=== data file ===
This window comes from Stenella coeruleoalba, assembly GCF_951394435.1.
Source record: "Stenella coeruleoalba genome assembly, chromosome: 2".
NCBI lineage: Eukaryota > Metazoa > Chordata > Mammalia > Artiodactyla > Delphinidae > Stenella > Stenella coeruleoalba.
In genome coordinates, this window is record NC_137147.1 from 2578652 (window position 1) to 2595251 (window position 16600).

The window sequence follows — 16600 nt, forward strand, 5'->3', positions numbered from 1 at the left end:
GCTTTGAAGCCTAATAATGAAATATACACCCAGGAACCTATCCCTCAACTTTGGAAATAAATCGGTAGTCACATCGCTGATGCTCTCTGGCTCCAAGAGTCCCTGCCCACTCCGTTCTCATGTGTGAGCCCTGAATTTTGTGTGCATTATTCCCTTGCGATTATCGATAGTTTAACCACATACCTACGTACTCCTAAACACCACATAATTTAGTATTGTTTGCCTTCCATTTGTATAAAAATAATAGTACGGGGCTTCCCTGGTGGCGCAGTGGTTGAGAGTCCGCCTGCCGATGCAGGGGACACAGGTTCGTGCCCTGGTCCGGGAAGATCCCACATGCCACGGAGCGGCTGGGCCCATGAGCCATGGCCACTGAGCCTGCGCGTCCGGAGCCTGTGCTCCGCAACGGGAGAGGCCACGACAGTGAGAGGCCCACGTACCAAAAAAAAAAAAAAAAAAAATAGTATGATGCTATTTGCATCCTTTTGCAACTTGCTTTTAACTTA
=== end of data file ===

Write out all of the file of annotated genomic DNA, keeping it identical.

This window comes from Stenella coeruleoalba, assembly GCF_951394435.1.
Source record: "Stenella coeruleoalba genome assembly, chromosome: 2".
NCBI lineage: Eukaryota > Metazoa > Chordata > Mammalia > Artiodactyla > Delphinidae > Stenella > Stenella coeruleoalba.
In genome coordinates, this window is record NC_137147.1 from 2578652 (window position 1) to 2595251 (window position 16600).

The window sequence follows — 16600 nt, forward strand, 5'->3', positions numbered from 1 at the left end:
GCTTTGAAGCCTAATAATGAAATATACACCCAGGAACCTATCCCTCAACTTTGGAAATAAATCGGTAGTCACATCGCTGATGCTCTCTGGCTCCAAGAGTCCCTGCCCACTCCGTTCTCATGTGTGAGCCCTGAATTTTGTGTGCATTATTCCCTTGCGATTATCGATAGTTTAACCACATACCTACGTACTCCTAAACACCACATAATTTAGTATTGTTTGCCTTCCATTTGTATAAAAATAATAGTACGGGGCTTCCCTGGTGGCGCAGTGGTTGAGAGTCCGCCTGCCGATGCAGGGGACACAGGTTCGTGCCCTGGTCCGGGAAGATCCCACATGCCACGGAGCGGCTGGGCCCATGAGCCATGGCCACTGAGCCTGCGCGTCCGGAGCCTGTGCTCCGCAACGGGAGAGGCCACGACAGTGAGAGGCCCACGTACCAAAAAAAAAAAAAAAAAAAATAGTATGATGCTATTTGCATCCTTTTGCAACTTGCTTTTAACTTA